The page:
User requirements elicitation : evaluating the effectiveness of a prompting technique for a human resource information system : a thesis presented in partial fulfilment of the requirements for the degree of Master of Business Studies in Human Resource Management at Massey University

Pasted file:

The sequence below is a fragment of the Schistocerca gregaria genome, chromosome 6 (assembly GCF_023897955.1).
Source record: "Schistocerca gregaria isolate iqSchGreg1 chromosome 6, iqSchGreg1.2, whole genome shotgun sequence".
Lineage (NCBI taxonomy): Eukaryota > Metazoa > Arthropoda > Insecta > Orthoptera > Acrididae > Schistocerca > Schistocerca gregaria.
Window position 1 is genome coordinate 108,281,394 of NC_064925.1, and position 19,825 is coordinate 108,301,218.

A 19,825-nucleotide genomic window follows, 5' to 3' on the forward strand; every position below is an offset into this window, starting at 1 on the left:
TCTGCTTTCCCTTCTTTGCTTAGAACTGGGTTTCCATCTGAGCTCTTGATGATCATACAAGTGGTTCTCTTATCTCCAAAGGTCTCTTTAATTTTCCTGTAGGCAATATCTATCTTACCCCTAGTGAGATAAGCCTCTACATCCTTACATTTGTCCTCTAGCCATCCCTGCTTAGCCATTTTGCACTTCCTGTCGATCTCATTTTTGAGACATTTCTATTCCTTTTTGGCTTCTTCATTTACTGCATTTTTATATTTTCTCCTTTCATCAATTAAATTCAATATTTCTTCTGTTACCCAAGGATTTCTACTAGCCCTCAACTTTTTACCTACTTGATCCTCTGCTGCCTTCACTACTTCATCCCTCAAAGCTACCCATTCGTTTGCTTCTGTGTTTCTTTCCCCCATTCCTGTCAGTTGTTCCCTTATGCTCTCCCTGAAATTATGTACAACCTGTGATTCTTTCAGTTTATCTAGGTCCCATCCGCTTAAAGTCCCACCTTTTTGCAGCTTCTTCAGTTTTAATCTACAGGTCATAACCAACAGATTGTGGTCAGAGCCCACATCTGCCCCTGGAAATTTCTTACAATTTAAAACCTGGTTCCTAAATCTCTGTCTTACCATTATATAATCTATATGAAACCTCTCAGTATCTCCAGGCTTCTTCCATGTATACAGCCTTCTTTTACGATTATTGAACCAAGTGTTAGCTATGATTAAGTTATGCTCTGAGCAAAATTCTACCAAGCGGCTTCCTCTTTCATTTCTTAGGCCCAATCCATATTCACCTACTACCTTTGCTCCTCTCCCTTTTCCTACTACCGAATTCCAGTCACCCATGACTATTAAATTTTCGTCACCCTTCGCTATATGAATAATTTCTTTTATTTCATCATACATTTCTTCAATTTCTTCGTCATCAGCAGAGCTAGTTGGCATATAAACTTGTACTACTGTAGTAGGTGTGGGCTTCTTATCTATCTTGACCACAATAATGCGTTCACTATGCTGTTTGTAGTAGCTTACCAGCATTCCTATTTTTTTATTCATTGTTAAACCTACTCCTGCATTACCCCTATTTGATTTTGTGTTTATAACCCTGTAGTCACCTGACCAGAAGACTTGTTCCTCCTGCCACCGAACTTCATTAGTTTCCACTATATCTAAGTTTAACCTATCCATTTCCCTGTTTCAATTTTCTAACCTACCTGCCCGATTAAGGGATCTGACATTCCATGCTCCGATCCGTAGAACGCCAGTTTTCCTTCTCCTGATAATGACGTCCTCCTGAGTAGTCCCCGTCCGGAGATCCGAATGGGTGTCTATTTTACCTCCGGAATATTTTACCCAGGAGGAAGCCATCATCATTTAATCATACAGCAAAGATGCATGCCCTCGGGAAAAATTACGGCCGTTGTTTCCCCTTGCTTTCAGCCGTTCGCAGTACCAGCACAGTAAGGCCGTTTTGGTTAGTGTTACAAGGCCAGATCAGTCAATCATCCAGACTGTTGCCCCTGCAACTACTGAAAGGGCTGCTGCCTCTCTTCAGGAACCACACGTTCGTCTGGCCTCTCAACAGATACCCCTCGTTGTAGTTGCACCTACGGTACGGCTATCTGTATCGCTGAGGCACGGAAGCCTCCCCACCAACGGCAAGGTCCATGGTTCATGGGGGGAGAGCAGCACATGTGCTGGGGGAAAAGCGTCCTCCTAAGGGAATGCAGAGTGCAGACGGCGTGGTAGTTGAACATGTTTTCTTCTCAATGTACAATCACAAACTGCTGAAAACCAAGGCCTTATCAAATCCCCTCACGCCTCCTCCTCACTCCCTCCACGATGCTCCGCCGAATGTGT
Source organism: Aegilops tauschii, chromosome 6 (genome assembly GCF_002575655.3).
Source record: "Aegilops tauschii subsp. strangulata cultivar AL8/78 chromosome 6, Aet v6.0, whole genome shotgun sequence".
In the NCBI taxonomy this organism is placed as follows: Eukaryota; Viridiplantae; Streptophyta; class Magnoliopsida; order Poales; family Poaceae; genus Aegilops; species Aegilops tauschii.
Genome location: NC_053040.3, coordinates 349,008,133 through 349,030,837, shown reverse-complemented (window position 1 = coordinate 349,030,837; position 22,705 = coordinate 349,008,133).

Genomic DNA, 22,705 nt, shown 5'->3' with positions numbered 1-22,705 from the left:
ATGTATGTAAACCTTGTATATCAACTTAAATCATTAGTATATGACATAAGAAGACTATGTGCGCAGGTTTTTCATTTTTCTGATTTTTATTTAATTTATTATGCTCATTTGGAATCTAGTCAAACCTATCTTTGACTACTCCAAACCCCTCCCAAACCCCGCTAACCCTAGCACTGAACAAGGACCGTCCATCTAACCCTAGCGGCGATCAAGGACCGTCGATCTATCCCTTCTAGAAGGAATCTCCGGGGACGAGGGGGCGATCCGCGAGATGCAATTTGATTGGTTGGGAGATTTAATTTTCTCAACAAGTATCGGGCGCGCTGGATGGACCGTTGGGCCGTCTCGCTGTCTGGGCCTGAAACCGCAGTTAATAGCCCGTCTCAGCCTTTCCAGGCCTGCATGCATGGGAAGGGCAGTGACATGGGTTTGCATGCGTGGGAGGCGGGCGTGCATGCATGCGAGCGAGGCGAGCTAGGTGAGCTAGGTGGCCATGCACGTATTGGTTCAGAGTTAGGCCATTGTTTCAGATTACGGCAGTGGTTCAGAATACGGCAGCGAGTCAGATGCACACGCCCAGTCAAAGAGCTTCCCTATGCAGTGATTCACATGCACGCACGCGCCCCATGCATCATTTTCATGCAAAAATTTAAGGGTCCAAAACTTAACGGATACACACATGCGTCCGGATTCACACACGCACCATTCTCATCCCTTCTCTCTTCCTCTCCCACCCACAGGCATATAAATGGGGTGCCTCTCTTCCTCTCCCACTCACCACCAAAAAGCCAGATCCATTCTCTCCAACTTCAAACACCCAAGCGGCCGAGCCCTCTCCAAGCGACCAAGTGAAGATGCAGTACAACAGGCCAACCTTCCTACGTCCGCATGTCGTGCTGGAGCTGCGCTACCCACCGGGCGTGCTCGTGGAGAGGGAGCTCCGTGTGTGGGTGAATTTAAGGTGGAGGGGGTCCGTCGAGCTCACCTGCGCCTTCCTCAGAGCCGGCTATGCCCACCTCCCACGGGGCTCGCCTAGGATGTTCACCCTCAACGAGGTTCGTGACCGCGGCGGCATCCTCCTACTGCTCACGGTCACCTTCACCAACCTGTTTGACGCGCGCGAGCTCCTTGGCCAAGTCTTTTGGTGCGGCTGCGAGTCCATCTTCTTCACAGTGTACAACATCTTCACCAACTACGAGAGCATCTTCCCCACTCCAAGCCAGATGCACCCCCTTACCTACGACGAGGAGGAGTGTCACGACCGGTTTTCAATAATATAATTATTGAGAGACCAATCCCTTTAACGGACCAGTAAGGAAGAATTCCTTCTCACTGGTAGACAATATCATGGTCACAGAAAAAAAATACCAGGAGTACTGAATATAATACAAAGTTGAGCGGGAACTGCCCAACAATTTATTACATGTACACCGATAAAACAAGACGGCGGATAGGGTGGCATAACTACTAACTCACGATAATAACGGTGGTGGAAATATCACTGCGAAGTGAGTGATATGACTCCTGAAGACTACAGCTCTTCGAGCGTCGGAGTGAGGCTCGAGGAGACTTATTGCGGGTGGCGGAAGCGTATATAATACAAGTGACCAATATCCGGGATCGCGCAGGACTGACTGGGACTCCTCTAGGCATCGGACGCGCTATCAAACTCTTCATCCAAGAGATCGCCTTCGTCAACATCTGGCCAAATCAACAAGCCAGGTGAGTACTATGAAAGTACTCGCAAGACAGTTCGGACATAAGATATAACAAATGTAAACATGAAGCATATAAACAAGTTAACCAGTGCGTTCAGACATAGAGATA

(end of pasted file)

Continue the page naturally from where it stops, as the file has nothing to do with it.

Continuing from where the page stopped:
Eliciting user requirements is a vital part of the requirements determination phase of software development. The requirements determination process gathers, organises and documents the complete set of end user requirements. This process has been described as the most difficult activity of information systems development. This difficulty is further compounded by the problems encountered in communicating complex human resource information needs to systems analysts. There have been problems in the past where the implementation of a human resource information system (HRIS) has failed to meet an organisation's needs. The literature suggests that a lack of understanding between the information systems and human resource disciplines is one of the major impediments to HRIS reaching their full potential. Attempts to improve the communication between the human resource user and the system analyst will not only help to increase the effectiveness of the information system solution, but will ensure that the organisation's strategic objectives are matched with the human resource systems and applications that support them. The purpose of this research was to compare the effectiveness of two prompting techniques when used in an interview setting to elicit user requirements for a HRIS. The task characteristics prompting technique used substantive and procedural prompts to overcome cognitive problems experienced by users. The syntactic prompting technique used the interrogatories questioning method which involved asking 'who', 'what', 'when', 'where', 'how', and 'why' questions. Prior to analysis, a set of generic requirements categories was used to code the user requirements elicited from each technique. The categories consisted of goal, process, task and information level requirements. The results showed that the task characteristics prompting technique was effective in eliciting a greater number of requirements than the syntactic technique, and particularly that the differences in requirements evoked were significant for the information level requirements. This research represents an effort to build on the empirical work completed by previous researchers and provides a basis for further research in prompting techniques for the elicitation of user requirements for information systems. Implications for practitioners are discussed and future research directions are recommended.